Like any journey to a new and mostly unexplored area, we have expected and are facing challenges. At the forefront of these challenges is transitioning from strategies that are usually built mostly around business units to a more enterprise focused orientation. Other challenges include developing a more disciplined and metrics-based method of defining strategy and tactics, and developing an effective operating model for EA that will bring together organizationally dispersed architecture functions.
Some of the ways we have found that helped us overcome these challenges include having senior business and IT leadership visibility and support, being positioned organizationally at the appropriate level, and raising the level of communication and understanding of what enterprise architecture is all about. It also includes having consistency in approach and being facts-based, articulating what results are we experiencing. We also know that value cases speak volumes (efficiencies both in dollars and intangibles), and that we should treat enterprise architecture as a business capability and process. Finally, we overcome challenges by creating demand for EA services from business units, by aligning and showing how EA helps them achieve business goals.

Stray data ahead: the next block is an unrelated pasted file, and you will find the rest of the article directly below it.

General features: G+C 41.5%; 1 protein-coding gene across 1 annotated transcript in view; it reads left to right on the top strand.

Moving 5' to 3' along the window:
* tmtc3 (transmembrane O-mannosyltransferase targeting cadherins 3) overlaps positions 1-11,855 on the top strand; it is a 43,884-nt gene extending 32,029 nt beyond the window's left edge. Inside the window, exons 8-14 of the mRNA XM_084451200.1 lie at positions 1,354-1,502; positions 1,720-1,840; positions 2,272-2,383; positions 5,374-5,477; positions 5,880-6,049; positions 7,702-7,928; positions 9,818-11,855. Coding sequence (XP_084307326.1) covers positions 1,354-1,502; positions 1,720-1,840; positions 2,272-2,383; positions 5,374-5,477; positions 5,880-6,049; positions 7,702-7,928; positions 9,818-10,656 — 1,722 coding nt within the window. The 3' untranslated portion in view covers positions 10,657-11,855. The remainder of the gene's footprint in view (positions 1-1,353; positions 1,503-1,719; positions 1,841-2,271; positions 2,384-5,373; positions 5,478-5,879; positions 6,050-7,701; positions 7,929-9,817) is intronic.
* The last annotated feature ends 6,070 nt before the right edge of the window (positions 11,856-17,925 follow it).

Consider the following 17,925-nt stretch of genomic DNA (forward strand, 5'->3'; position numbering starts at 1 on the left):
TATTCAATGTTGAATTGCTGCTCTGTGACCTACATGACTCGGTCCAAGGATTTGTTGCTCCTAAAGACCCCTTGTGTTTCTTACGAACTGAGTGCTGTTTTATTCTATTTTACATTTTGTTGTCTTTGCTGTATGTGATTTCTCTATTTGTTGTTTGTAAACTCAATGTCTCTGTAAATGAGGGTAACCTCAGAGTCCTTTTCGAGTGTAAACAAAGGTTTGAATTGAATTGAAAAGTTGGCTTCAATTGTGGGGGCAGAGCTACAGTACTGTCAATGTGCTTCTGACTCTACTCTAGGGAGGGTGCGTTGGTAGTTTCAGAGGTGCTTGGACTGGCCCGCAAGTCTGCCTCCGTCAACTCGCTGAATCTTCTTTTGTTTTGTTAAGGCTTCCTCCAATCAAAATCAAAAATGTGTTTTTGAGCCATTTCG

As we restart our journey with Enterprise Architecture version 2.0, and having gone through the growing pains and challenges of one “type” of architecture practice, we are extremely confident that this time around we will take the promise and expectations of the discipline to a place that will establish it as a critical and indispensable business and technology function within the bank. Some extremely promising signs that we see include the willingness of our business clients to work closely with our EA team, and in some cases willing to fund staffing positions.
Our business is seeking to understand and implement digital transformations across the organization. Technology enabled business transformation requires a more agile approach to architecture. We believe that the path we are taking with re-establishing Enterprise Architecture at the bank will create an agile architecture foundation in order to drive digital transformation effectively in today’s increasingly connected and digital world.